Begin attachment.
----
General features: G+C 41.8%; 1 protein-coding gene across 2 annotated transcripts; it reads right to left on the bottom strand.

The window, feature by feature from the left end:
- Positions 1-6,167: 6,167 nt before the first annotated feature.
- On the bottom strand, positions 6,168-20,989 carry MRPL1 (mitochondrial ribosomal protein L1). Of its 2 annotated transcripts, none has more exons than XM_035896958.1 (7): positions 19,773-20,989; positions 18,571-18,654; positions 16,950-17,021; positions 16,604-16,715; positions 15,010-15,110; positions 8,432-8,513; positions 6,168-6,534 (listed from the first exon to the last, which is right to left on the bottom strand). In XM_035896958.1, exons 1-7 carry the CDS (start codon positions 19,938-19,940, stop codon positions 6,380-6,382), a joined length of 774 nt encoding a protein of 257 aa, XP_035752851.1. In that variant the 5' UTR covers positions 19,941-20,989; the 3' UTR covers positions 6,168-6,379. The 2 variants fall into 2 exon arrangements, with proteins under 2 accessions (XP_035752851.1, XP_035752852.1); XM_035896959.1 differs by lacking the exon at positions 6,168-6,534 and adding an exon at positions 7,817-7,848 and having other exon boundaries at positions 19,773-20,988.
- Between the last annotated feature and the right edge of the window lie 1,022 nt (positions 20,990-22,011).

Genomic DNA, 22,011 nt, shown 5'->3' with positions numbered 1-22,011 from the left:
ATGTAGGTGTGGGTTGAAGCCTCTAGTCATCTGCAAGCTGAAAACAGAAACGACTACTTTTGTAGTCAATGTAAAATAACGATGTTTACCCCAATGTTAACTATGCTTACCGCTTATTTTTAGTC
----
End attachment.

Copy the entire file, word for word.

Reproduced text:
General features: G+C 41.8%; 1 protein-coding gene across 2 annotated transcripts; it reads right to left on the bottom strand.

The window, feature by feature from the left end:
- Positions 1-6,167: 6,167 nt before the first annotated feature.
- On the bottom strand, positions 6,168-20,989 carry MRPL1 (mitochondrial ribosomal protein L1). Of its 2 annotated transcripts, none has more exons than XM_035896958.1 (7): positions 19,773-20,989; positions 18,571-18,654; positions 16,950-17,021; positions 16,604-16,715; positions 15,010-15,110; positions 8,432-8,513; positions 6,168-6,534 (listed from the first exon to the last, which is right to left on the bottom strand). In XM_035896958.1, exons 1-7 carry the CDS (start codon positions 19,938-19,940, stop codon positions 6,380-6,382), a joined length of 774 nt encoding a protein of 257 aa, XP_035752851.1. In that variant the 5' UTR covers positions 19,941-20,989; the 3' UTR covers positions 6,168-6,379. The 2 variants fall into 2 exon arrangements, with proteins under 2 accessions (XP_035752851.1, XP_035752852.1); XM_035896959.1 differs by lacking the exon at positions 6,168-6,534 and adding an exon at positions 7,817-7,848 and having other exon boundaries at positions 19,773-20,988.
- Between the last annotated feature and the right edge of the window lie 1,022 nt (positions 20,990-22,011).

Genomic DNA, 22,011 nt, shown 5'->3' with positions numbered 1-22,011 from the left:
ATGTAGGTGTGGGTTGAAGCCTCTAGTCATCTGCAAGCTGAAAACAGAAACGACTACTTTTGTAGTCAATGTAAAATAACGATGTTTACCCCAATGTTAACTATGCTTACCGCTTATTTTTAGTC